Federal Communications Commission Chairman Ajit Pai officially announced during a speech Wednesday his intention to undo the Title II classification used to establish and enforce net neutrality principles.

While speaking at an event hosted by FreedomWorks and the Small Business and Entrepreneurship Council, Pai spoke of his intention to provide “fast, affordable, and reliable internet access” while also condemning the efforts of the previous administration to introduce rules to regulate internet service providers.

Read: What Is Net Neutrality? How FCC's Title II and Open Internet Rules Came To Be

“The internet is the greatest free market success in history,” Paid said, before suggesting the regulatory efforts of the FCC under Chairman Tom Wheeler and President Barack Obama threatened to undercut the growth and success of the internet.

Chairman Pai said he will introduce a notice of proposed rulemaking that would undo the landmark decision by the FCC to reclassify the internet as a common carrier under Title II of the Telecommunications Act.

At the time, then-chairman Tom Wheeler and two other Democratic FCC chairs voted in favor of the reclassification, which gave the commission the regulatory power to enforce net neutrality—a principle that requires all data online be treated equal and prohibits blocking information, throttling or slowing the speed of data, or paid prioritization that allows favoritism to certain services.

Pai intends to take the regulatory policy back to the Clinton era, where a “light touch” regulatory framework for the internet was in place. Despite the internet being new and barely accessible to a considerable population at the time, Pai argued little has changed about the internet that would have prompted the reclassification effort, a move that he argued was purely political and part of a “longstanding goal of forcing the internet under the control of the government.”

Read: Is Net Neutrality Dead? What The Internet Will Look Like Without Open Internet Rules, Title II

“Nothing about the internet was broken in 2015,” he said, stating that internet infrastructure was expanding and there were no examples of content blocking or throttling to speak of.

Netflix might disagree, as the company was forced to sign traffic deals with ISPs like Comcast and AT&T after the carriers slowed Netflix data and made the service less accessible to consumers.

Similarly, the year prior to net neutrality rules being codified, global telecommunications company Level 3 accused four major American ISPs of deliberately causing congested networks and refusing to build out their infrastructure unless content providers paid them to do so.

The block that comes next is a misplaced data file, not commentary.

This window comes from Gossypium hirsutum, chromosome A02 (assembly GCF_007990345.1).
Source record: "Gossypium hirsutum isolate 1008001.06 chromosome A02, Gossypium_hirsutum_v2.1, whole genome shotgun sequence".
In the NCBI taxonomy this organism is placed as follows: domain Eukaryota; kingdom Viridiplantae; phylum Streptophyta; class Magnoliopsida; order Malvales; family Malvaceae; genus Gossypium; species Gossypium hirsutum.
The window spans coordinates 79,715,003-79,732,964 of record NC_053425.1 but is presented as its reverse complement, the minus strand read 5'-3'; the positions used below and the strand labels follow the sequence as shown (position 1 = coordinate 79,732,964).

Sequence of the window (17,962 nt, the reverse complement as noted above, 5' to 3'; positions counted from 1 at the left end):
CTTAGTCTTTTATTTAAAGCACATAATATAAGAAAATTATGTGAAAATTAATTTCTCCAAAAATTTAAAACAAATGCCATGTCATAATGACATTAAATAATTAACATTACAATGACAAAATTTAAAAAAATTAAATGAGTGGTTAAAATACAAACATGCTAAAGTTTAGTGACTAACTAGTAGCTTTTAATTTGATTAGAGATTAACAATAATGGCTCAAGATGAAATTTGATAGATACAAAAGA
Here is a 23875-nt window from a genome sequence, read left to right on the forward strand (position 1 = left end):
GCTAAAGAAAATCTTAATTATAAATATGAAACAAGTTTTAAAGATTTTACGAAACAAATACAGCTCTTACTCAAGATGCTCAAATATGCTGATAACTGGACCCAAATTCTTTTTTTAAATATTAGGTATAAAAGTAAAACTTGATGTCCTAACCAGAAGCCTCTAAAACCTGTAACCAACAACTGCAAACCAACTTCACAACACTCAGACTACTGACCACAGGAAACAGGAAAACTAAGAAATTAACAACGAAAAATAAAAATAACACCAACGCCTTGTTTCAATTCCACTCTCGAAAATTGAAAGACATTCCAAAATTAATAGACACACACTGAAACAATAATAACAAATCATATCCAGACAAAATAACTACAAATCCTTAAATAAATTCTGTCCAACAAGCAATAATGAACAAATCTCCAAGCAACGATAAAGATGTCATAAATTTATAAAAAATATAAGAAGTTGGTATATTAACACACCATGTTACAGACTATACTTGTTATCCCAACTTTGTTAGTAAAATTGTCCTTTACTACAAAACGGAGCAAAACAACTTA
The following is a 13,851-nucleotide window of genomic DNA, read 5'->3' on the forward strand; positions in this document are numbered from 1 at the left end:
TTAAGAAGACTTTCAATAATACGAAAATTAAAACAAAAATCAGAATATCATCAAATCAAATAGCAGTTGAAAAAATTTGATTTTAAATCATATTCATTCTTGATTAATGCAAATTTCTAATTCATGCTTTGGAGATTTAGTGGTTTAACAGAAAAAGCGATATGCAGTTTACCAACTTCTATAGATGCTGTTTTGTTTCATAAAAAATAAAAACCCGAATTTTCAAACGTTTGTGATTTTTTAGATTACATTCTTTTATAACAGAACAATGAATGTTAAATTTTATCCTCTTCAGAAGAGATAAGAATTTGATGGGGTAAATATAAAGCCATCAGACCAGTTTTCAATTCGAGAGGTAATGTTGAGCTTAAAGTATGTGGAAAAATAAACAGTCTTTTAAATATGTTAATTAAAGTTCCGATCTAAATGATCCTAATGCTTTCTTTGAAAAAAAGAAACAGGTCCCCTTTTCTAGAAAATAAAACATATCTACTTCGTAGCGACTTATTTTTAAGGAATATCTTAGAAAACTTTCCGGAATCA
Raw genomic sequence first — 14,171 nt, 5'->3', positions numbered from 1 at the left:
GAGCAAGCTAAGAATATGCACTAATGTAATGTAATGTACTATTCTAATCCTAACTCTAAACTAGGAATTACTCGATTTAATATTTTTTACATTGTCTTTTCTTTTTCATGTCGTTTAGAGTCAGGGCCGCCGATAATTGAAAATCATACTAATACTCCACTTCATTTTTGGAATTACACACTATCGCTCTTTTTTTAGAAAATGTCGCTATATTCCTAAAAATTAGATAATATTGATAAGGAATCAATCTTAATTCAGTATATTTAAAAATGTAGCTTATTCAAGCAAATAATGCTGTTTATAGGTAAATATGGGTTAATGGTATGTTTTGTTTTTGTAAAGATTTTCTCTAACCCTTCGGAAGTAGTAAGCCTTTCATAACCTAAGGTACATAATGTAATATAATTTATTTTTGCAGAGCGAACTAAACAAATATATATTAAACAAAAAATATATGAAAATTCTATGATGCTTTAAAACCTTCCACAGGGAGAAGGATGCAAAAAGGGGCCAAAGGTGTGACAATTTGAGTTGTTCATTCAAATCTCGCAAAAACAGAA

According to Pai, Title II reclassification hasn’t solved these problems but rather has exacerbated them. He claimed infrastructure investments by ISPs decreased by 5.6 percent since 2014—a number disputed earlier Wednesday when Craig Aaron, the President and CEO of Free Press, said on a conference call with Democratic Senators that ISP infrastructure investment has actually increased by 5 percent since reclassification.

While Pai said the “easiest path would be to do nothing” in regard to net neutrality and allow the rules to remain on the books, it is his intent to reverse the Title II classification and return internet to its Title I classification as an information service.

He also intends to soften the stance against paid prioritization, especially in cases like zero-rating—where a carrier provides a service, often own it owns, that doesn’t count against a user’s data cap—which he said is liked by consumers.

According to Pai, his plan will bring more high speed internet access to consumers, will create new jobs as companies expand their networks, and will boost competition among carriers.

The entire text of Pai’s proposal will be made available Thursday, and a vote on the notice of proposed rule change is expected as early as May. “You may agree or disagree with the proposal, but you will know exactly what is in it,” Paid said.

Comcast has already issued its support of Pai’s plan. In a statement provided to International Business Times, Comcast chairman and CEO Brian L. Roberts said, "We fully support reversal of Title II classification, a 1930s statute that is outdated and harms consumers by creating a cloud over broadband investment decisions and innovation. Chairman Pai's proposed reversal of Title II does not mean there will be no open Internet protections, but rather creates an environment where we can have a fresh constructive dialogue.”

“Gutting these rules robs Americans of protections that preserve their access to the open and free internet,” Senate Commerce Committee Ranking Member Bill Nelson (D-Fla.) said of Pai’s comments," the statement continued.

“Depriving the FCC of its ongoing, forward-looking oversight of the broadband industry amounts to a dereliction of duty at a time when guaranteeing an open internet is more critical than ever.  Chairman Pai should back off from rolling back these essential net neutrality rules.”

On Wednesday, more than 800 startups, investors and tech companies signed on to a letter sent Chairman Pai to call on him to protect, not dismantle, net neutrality rules.